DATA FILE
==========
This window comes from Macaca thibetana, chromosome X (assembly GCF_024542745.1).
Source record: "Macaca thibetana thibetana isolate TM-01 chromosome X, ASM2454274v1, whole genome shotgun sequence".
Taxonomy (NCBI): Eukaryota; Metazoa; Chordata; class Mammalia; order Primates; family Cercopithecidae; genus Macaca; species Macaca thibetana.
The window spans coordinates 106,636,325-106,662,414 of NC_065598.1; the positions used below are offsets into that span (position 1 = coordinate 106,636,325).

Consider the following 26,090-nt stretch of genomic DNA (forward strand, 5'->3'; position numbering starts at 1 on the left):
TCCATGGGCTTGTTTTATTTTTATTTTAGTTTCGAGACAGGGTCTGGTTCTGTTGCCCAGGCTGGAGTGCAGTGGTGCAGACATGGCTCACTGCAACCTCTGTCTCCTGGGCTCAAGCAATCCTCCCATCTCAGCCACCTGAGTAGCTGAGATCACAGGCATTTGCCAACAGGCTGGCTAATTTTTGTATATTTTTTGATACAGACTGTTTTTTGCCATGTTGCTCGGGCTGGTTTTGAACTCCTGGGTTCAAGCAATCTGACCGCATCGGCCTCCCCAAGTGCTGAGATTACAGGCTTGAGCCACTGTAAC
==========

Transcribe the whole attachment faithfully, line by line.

This window comes from Macaca thibetana, chromosome X (assembly GCF_024542745.1).
Source record: "Macaca thibetana thibetana isolate TM-01 chromosome X, ASM2454274v1, whole genome shotgun sequence".
Taxonomy (NCBI): Eukaryota; Metazoa; Chordata; class Mammalia; order Primates; family Cercopithecidae; genus Macaca; species Macaca thibetana.
The window spans coordinates 106,636,325-106,662,414 of NC_065598.1; the positions used below are offsets into that span (position 1 = coordinate 106,636,325).

Consider the following 26,090-nt stretch of genomic DNA (forward strand, 5'->3'; position numbering starts at 1 on the left):
TCCATGGGCTTGTTTTATTTTTATTTTAGTTTCGAGACAGGGTCTGGTTCTGTTGCCCAGGCTGGAGTGCAGTGGTGCAGACATGGCTCACTGCAACCTCTGTCTCCTGGGCTCAAGCAATCCTCCCATCTCAGCCACCTGAGTAGCTGAGATCACAGGCATTTGCCAACAGGCTGGCTAATTTTTGTATATTTTTTGATACAGACTGTTTTTTGCCATGTTGCTCGGGCTGGTTTTGAACTCCTGGGTTCAAGCAATCTGACCGCATCGGCCTCCCCAAGTGCTGAGATTACAGGCTTGAGCCACTGTAAC